To his friends and his colleagues at Google, Jack Halprin was an intelligent tech leader and a kind, generous man. To his tenants, he was an unwilling landlord engaging in a years-long struggle to evict them from their homes at 812 Guerrero. Both are now extending condolences.

Halprin died from cancer Thursday morning, according to a Google employee and a childhood friend.  The head of e-discovery at Google had struggled with the illness for around six months, according to a friend who requested he remain anonymous. The Examiner wrote that Halprin’s family announced his passing on Facebook, saying he had passed peacefully.

Earlier, tenants at 812 Guerrero Street said that Halprin had been getting cancer treatments and had been out of town for months at a time.

“He never let go of that irrepressible intensity, irreverence and honesty that we all brought to our first job. If you are up to it, raise Jack’s favorite Jägermeister shot in remembrance,” wrote Greg Buckles in a memorial for Halprin on the e discovery consulting firm site eDJ Group.

“We send our deepest condolences to Jack’s friends and family,” the Anti Eviction Mapping Project wrote on Twitter.

“He was kind, generous, a happy person and he really enjoyed being alive,” his anonymous friend wrote on Facebook. “When I met my friend a couple of years ago, he was surprised that I didn’t already know who he was and that I was willing to be his friend. He told me to google him, so I did. After some reading, I learned that he was known as the ‘evil google lawyer’.”

Elliot Zaret, a former friend who grew up with him in Woodbridge, Connecticut and went to the same elementary and Hebrew school said his death had been confirmed this morning.

“When we were little he was the school “fat kid,” and was picked on a bit,” said Zaret,  who said that as the short kid in class, he identified with him. “But he was always nice and had a good sense of humor.”

Later, during junior high school and high school, the friend said, he “transformed his body and became a buff swimmer.”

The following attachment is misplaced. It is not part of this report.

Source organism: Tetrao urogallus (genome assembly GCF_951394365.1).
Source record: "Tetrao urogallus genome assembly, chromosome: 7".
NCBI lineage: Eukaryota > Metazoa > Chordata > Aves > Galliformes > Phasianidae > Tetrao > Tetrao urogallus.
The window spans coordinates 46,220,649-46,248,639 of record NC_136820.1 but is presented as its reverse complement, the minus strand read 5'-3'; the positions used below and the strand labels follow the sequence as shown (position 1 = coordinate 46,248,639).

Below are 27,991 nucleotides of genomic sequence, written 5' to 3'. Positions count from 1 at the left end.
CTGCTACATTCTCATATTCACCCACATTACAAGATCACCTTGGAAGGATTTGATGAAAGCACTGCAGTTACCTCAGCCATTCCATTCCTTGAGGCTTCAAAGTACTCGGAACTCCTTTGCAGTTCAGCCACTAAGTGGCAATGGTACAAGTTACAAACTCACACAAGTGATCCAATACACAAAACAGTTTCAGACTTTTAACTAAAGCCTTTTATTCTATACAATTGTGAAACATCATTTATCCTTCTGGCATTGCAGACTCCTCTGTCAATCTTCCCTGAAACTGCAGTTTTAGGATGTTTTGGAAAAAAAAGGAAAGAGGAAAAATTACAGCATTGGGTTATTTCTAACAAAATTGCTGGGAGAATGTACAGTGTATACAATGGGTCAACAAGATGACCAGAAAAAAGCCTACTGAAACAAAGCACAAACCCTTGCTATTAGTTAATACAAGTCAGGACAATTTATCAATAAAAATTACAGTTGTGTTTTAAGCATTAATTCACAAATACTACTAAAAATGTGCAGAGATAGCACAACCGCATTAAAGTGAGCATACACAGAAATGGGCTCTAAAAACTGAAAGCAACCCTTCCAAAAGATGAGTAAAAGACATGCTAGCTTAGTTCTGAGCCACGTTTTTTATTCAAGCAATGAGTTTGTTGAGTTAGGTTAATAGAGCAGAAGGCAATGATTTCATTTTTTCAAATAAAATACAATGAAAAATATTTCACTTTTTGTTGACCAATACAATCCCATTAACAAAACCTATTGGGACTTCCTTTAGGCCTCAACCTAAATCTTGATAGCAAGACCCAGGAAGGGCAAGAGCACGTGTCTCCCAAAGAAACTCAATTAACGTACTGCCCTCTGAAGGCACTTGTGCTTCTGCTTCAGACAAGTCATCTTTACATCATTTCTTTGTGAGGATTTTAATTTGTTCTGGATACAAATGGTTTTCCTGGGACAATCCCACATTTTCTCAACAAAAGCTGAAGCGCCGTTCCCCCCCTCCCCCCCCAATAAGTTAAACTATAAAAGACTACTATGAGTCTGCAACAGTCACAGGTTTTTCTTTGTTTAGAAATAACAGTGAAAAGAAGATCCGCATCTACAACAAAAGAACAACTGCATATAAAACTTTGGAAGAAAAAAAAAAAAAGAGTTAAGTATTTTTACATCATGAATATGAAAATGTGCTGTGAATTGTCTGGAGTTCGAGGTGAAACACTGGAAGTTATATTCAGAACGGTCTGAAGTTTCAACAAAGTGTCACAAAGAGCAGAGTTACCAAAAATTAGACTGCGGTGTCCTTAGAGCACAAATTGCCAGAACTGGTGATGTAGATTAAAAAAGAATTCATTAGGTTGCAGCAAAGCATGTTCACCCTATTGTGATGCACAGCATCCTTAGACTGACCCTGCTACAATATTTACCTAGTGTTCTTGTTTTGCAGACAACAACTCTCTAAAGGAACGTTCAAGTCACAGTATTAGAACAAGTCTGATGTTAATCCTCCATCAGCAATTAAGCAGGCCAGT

The two friends both attended Yale University. “In college and after he was something of a party animal,” the friend said.  He was an “extremely fun loving guy.”

Zaret said he had never mentioned being sick with cancer and that he mostly put updates on Facebook, “funny things from the Onion.”

Halprin became a news topic after he bought the property at 812 Guerrero Street in 2014 and used an owner-move-in eviction on one unit in the building, followed quickly by Ellis evictions for the rest of the building’s tenants. The four units’ occupants who remain in the building have fought their eviction for more than a year. With the help of the Anti-Eviction Mapping Project, they have staged protests in front of Google, the Guerrero building, a Google bus stop, and other locations to push back against their eviction.

Three units’ tenants succeeded in getting their evictions quashed in court for nonpayment of relocation fees. Halprin appealed that decision in court. The fourth unit’s sole tenant, a disabled woman, was unable to wage a legal battle and, most recently, was awaiting forcible eviction by sheriff’s deputies.

But according to the anonymous friend, the building was meant to have a philanthropic future.

“I found out that my friend was secretly donating that building to Larkin Street Youth Services, which houses (mostly LGBT) homeless kids,” he wrote. “I hated that people had such an ill opinion of my friend when he was anything but an evil person.”

The intent to donate the building could not be immediately confirmed.

Buckles, too, mentioned Larkin Street Youth Services, recommending that those wishing to remember Halprin make a donation either to it or to the Lymphoma Research foundation.

The house that Jack Halprin bought on Thursday evening.

The house that Jack Halprin bought on Thursday evening.

We will update this post with more information as it becomes available. Lydia Chávez contributed reporting.